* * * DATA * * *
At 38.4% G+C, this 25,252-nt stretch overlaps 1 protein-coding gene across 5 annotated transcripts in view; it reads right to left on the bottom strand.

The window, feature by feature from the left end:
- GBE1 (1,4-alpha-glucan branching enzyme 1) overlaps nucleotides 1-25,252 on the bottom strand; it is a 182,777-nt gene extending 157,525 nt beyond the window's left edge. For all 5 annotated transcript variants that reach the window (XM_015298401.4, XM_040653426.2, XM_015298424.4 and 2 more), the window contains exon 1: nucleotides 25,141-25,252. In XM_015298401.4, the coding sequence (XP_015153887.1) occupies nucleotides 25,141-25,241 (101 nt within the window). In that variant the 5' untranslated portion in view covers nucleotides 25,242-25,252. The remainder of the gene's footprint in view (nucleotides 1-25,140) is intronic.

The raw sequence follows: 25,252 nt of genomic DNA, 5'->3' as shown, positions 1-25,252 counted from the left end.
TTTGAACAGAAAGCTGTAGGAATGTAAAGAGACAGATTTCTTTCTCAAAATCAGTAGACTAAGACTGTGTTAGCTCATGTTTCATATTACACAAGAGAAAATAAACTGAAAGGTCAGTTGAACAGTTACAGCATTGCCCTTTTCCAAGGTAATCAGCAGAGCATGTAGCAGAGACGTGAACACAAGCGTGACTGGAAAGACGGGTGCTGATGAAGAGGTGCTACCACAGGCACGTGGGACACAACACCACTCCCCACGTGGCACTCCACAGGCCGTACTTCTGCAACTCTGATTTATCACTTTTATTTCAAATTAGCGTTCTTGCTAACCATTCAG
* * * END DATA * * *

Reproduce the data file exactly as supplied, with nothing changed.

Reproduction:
At 38.4% G+C, this 25,252-nt stretch overlaps 1 protein-coding gene across 5 annotated transcripts in view; it reads right to left on the bottom strand.

The window, feature by feature from the left end:
- GBE1 (1,4-alpha-glucan branching enzyme 1) overlaps nucleotides 1-25,252 on the bottom strand; it is a 182,777-nt gene extending 157,525 nt beyond the window's left edge. For all 5 annotated transcript variants that reach the window (XM_015298401.4, XM_040653426.2, XM_015298424.4 and 2 more), the window contains exon 1: nucleotides 25,141-25,252. In XM_015298401.4, the coding sequence (XP_015153887.1) occupies nucleotides 25,141-25,241 (101 nt within the window). In that variant the 5' untranslated portion in view covers nucleotides 25,242-25,252. The remainder of the gene's footprint in view (nucleotides 1-25,140) is intronic.

The raw sequence follows: 25,252 nt of genomic DNA, 5'->3' as shown, positions 1-25,252 counted from the left end.
TTTGAACAGAAAGCTGTAGGAATGTAAAGAGACAGATTTCTTTCTCAAAATCAGTAGACTAAGACTGTGTTAGCTCATGTTTCATATTACACAAGAGAAAATAAACTGAAAGGTCAGTTGAACAGTTACAGCATTGCCCTTTTCCAAGGTAATCAGCAGAGCATGTAGCAGAGACGTGAACACAAGCGTGACTGGAAAGACGGGTGCTGATGAAGAGGTGCTACCACAGGCACGTGGGACACAACACCACTCCCCACGTGGCACTCCACAGGCCGTACTTCTGCAACTCTGATTTATCACTTTTATTTCAAATTAGCGTTCTTGCTAACCATTCAG